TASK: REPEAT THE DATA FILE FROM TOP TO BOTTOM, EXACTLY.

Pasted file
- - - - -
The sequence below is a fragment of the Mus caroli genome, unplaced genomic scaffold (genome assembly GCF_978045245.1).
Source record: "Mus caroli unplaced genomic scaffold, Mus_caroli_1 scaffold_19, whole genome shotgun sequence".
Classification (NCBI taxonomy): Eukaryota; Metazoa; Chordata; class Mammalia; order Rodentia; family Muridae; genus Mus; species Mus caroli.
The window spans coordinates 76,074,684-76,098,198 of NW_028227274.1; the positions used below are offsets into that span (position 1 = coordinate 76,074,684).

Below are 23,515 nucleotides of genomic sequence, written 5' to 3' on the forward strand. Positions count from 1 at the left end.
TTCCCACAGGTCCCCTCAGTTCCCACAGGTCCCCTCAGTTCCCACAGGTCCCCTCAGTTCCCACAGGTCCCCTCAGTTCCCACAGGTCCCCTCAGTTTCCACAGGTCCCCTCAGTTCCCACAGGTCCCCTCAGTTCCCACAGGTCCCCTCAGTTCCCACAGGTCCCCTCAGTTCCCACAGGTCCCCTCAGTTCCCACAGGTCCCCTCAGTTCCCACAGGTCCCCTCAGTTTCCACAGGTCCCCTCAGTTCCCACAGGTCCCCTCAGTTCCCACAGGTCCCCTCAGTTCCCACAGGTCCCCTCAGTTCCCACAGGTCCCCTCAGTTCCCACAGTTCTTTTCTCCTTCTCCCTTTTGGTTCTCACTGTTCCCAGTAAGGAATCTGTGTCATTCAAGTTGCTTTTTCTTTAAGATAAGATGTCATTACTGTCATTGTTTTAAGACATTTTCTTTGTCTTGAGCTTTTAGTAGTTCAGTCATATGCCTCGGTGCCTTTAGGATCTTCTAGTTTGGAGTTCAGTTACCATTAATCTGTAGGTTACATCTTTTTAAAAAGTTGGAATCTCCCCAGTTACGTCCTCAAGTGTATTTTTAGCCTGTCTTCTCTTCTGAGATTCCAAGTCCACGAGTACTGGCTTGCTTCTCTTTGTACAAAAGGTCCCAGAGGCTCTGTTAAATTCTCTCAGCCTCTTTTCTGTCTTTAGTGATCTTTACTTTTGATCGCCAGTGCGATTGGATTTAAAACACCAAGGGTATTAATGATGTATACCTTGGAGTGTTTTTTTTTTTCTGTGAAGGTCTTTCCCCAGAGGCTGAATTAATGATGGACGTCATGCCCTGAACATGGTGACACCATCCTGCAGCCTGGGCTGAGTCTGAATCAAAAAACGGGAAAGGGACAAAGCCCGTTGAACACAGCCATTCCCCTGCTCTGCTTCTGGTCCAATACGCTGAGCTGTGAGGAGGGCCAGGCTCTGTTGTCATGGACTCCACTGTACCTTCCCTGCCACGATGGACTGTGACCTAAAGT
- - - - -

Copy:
The sequence below is a fragment of the Mus caroli genome, unplaced genomic scaffold (genome assembly GCF_978045245.1).
Source record: "Mus caroli unplaced genomic scaffold, Mus_caroli_1 scaffold_19, whole genome shotgun sequence".
Classification (NCBI taxonomy): Eukaryota; Metazoa; Chordata; class Mammalia; order Rodentia; family Muridae; genus Mus; species Mus caroli.
The window spans coordinates 76,074,684-76,098,198 of NW_028227274.1; the positions used below are offsets into that span (position 1 = coordinate 76,074,684).

Below are 23,515 nucleotides of genomic sequence, written 5' to 3' on the forward strand. Positions count from 1 at the left end.
TTCCCACAGGTCCCCTCAGTTCCCACAGGTCCCCTCAGTTCCCACAGGTCCCCTCAGTTCCCACAGGTCCCCTCAGTTCCCACAGGTCCCCTCAGTTTCCACAGGTCCCCTCAGTTCCCACAGGTCCCCTCAGTTCCCACAGGTCCCCTCAGTTCCCACAGGTCCCCTCAGTTCCCACAGGTCCCCTCAGTTCCCACAGGTCCCCTCAGTTCCCACAGGTCCCCTCAGTTTCCACAGGTCCCCTCAGTTCCCACAGGTCCCCTCAGTTCCCACAGGTCCCCTCAGTTCCCACAGGTCCCCTCAGTTCCCACAGGTCCCCTCAGTTCCCACAGTTCTTTTCTCCTTCTCCCTTTTGGTTCTCACTGTTCCCAGTAAGGAATCTGTGTCATTCAAGTTGCTTTTTCTTTAAGATAAGATGTCATTACTGTCATTGTTTTAAGACATTTTCTTTGTCTTGAGCTTTTAGTAGTTCAGTCATATGCCTCGGTGCCTTTAGGATCTTCTAGTTTGGAGTTCAGTTACCATTAATCTGTAGGTTACATCTTTTTAAAAAGTTGGAATCTCCCCAGTTACGTCCTCAAGTGTATTTTTAGCCTGTCTTCTCTTCTGAGATTCCAAGTCCACGAGTACTGGCTTGCTTCTCTTTGTACAAAAGGTCCCAGAGGCTCTGTTAAATTCTCTCAGCCTCTTTTCTGTCTTTAGTGATCTTTACTTTTGATCGCCAGTGCGATTGGATTTAAAACACCAAGGGTATTAATGATGTATACCTTGGAGTGTTTTTTTTTTTCTGTGAAGGTCTTTCCCCAGAGGCTGAATTAATGATGGACGTCATGCCCTGAACATGGTGACACCATCCTGCAGCCTGGGCTGAGTCTGAATCAAAAAACGGGAAAGGGACAAAGCCCGTTGAACACAGCCATTCCCCTGCTCTGCTTCTGGTCCAATACGCTGAGCTGTGAGGAGGGCCAGGCTCTGTTGTCATGGACTCCACTGTACCTTCCCTGCCACGATGGACTGTGACCTAAAGT